The Clan of the Working Man

Inspired by happy times at the Belmont Working Mens Club in Hull as I was growing up.

The clan of the working man

I remember the clan
The clan of the working man
Waiting at the door of the modest establishment
For the member to sign the book
The book of acceptance
To say you were one of them
One of the working class men
Or women, who supped halves of lager and lime
Whilst sporting their wash, set and blowdrys sublime
Fresh from the hairdressers on Holderness Road
Their weekly routine, ready to dazzle the salt of the Earth
The heart of our country
The ones whose minds and souls and hearts are priceless worth.
The ones whose graft and dedication to the grind have given birth
To the bones of the city I was born in.
Hull
City of shipping and slavery abolition
And Amy Johnson and wartime ammunition
And bombing and resilience and grit and persistence
And not cracking under pressure, no matter the resistance
And the crack
The getting on a bus and the elderly lady
Stopping for a chinwag and a friendly word
And the people, the wonderful people,
Dragging you into the bosom of their hearts
The stories they tell, the stories they’ve heard.

But I was in, I was in the clan
As the band pulsed rhythms of sixties and seventies
And did I hear a bit of Sinatra for good measure?
And the flashy singer, a hit on the circuit
But not quite an income of millionaire treasure
And testing one two, one two,
Eyes down for full house
I sit with the clan as my palms sweat with
Eager anticipation
Hoarding my little pink books
The huddles of women praying for a line
In desperation
The room buzzing with a Northern energy
Don’t dare break the silence,
Each player no friend but a foe, an enemy.
And I feel the love, amidst this competition,
I feel the love, the kinship,
The clan held together by a monetary mission.
But this was real love
Real love.
The belonging, the warmth
Of these strangers who felt like a family
Who took me in and wrapped their generous hearts around me.
As the punters rocked to the beat of the act
And my spirit rocked to the feeling of being
One of them
one of the ones who on signing on entry had made a pact
to give back the love
to give back the warmth
to put my comforted heart into their all welcome glove

and I look at my grandfather
and see the joy etched on his age-mapped face
and I know why they have brought me here
I know they feel the belonging of this special place
As grandma chats to Ethel about Coronation Street
And they fantasise about the filmstars they’d like to meet.
And they compare the price of bacon at the local butchers
And how they cook their beef on a Sunday lunch
And swap recipes for apple pie and sweet cherry scones
And bitch about the harlot women they’d love to punch.
And grandad
Grandad sat by my side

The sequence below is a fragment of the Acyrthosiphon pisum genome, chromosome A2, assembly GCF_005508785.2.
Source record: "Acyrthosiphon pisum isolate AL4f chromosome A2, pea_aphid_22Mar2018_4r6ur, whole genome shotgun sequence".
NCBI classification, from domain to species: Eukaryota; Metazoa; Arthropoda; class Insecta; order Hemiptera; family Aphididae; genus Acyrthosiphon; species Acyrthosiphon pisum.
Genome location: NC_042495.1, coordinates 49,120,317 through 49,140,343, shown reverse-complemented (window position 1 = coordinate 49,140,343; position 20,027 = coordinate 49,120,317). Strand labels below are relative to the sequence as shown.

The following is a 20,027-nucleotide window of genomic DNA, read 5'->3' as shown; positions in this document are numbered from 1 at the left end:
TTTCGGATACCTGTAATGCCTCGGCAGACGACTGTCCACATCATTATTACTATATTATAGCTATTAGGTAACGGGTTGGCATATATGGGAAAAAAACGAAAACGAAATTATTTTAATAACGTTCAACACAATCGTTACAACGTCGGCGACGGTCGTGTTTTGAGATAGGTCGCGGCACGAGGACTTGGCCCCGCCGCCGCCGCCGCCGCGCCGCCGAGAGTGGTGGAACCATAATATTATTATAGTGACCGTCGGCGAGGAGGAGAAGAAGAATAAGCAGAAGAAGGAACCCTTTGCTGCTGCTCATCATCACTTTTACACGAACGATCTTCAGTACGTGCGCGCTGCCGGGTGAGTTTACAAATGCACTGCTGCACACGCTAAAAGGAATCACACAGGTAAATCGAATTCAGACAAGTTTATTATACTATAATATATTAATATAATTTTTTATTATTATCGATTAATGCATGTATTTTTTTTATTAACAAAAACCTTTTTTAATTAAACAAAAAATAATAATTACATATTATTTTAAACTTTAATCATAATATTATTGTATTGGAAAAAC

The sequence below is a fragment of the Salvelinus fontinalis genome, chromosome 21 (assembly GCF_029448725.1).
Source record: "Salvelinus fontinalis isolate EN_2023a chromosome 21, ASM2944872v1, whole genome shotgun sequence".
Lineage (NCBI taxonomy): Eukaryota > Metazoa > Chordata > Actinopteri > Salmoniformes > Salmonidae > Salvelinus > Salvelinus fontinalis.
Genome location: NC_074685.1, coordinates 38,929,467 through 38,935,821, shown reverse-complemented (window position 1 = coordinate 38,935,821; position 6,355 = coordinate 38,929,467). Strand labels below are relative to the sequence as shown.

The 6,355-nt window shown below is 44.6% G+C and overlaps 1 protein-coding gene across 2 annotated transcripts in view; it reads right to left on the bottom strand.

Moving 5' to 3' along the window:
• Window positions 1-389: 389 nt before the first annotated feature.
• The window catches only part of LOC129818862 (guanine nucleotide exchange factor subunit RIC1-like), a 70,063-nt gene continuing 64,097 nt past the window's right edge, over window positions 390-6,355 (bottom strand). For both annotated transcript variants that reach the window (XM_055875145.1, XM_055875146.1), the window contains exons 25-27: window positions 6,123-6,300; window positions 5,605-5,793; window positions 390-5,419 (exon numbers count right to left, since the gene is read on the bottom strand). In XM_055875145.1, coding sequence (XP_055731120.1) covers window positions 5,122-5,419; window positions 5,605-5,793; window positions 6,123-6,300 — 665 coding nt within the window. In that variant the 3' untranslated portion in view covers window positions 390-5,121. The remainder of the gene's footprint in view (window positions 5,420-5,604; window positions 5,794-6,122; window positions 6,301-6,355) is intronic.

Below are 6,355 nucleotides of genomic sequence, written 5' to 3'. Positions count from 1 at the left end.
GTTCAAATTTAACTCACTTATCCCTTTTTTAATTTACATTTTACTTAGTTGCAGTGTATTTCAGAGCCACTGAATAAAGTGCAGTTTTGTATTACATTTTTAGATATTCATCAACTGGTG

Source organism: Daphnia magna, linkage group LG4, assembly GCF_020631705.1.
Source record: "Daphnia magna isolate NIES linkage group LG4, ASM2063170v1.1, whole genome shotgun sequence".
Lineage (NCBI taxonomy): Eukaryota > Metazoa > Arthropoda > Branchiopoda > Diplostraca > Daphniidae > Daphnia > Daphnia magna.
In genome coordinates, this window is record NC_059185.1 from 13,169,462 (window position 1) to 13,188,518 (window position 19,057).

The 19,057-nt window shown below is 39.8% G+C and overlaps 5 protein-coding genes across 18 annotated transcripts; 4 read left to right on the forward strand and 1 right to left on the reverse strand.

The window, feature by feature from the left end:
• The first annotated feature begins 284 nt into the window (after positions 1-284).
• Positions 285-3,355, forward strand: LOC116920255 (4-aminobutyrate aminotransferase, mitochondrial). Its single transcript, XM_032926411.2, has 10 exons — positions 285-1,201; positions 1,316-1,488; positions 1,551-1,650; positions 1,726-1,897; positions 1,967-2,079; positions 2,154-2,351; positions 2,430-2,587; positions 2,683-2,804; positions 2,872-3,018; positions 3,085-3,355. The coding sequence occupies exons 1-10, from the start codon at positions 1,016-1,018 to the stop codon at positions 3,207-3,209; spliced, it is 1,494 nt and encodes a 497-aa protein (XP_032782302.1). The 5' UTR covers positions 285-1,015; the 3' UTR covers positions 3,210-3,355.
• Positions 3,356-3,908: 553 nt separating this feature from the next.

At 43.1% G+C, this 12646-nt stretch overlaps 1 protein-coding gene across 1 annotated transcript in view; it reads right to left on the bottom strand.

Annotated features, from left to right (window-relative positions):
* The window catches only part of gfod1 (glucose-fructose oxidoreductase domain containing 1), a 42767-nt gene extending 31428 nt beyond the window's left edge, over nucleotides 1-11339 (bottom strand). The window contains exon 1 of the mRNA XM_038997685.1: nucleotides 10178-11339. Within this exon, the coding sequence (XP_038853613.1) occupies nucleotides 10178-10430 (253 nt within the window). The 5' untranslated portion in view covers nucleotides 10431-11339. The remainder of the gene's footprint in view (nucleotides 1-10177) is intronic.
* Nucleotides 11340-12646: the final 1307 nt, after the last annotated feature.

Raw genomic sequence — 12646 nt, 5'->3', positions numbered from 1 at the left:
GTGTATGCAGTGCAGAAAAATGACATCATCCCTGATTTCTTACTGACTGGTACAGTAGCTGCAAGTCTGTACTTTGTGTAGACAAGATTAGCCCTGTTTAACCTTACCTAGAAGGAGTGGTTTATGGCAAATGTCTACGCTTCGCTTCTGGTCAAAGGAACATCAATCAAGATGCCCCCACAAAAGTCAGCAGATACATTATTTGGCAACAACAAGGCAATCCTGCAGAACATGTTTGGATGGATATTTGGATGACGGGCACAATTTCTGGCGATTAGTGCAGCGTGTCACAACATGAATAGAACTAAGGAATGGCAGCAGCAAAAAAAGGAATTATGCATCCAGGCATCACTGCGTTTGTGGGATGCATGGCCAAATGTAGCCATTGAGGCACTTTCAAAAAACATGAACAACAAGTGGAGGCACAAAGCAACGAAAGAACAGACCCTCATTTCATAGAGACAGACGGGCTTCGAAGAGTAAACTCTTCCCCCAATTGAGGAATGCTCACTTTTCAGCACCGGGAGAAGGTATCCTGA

And just sat and we enjoyed a moment
A moment that lasted every night
And these moments turned to memories
Now I am 50
And my grandparents are stars shining bright.
Amen.

©2019 Sarah Drury

Student Night

Student Night

Its student night down in Man Poly bar,
A girl with clothes no bigger than
a postage stamp with the queen in horror,
at these wanton bitches who’ve gone too far.
A girl with a skirt that skirts the definition
Of skirt, silk knickers on full display.
A sheer blouse makes excuses for a bra,
Breasts that plea for the light of day.
Standing to attention in a military style,
Enticing the trouser soldiers to come out and play.
Face painted, cheeks tainted, warpaint regime,
Slapped on, plastered, L’Oreal.
Lipstick staining, snogtime training,
Spider lashes, face from Hell.
Hair on point, that perfect barnet,
Hairspray choking, asthma killer.
Student starving, money all gone,
‘Cos she paid for a titjob and botox filler.

The lad is lairy, beer filled, cheery,
Looking for a shag if he digs for gold.
Using, musing, cruising for a bruising’,
Waiting for tequila shots to take their hold.
Long hair, short hair, alternative or goth,
Parading his affiliation on the heavin’ dancefloor.
Big boys, small boys, good boys, bad boys,
A label doesn’t matter when you know the score.

The drink flows freely like a river of oblivion,
Pints are necked and class doesn’t matter.
Snakebite, shots and dodgy cocktails,
Wallets getting slimmer and the tills getting fatter.
And volume doesn’t count when you’re trying to get laid,
Though you better love your pecker if you’re going for the latter.

Their bodies writhing to the pulsing beat
Heaving, breathing, seductive moves.
Girl watching boy watching girl watching him,
Trying to get some intimacy in between the grooves.
And a hand that gets too friendly and a girl who stands her ground,
And an incident that in reality is hard to prove.

And the night is getting older and the noise is getting louder,
And the joy is getting manic and the anger getting frantic,
And the boy is getting desperate for a screw for the night,
And the girl just wants a moment where her life could be romantic.
And I know these stereotypes are a little bit sexist
But these were long gone times and the craic was fantastic.

And she thinks of student nights and she thinks back very fondly,
She thinks how irresponsible they all could be.
But a good drink, a good shag, a good time had by all,
And she never had it better, ‘never did any harm to me’.
And the memories caress her like the times that she scored,
and the laughs and the tears and the comradery.
The nights she lost at Man Poly Uni.
In the days when she played and her conscience was free.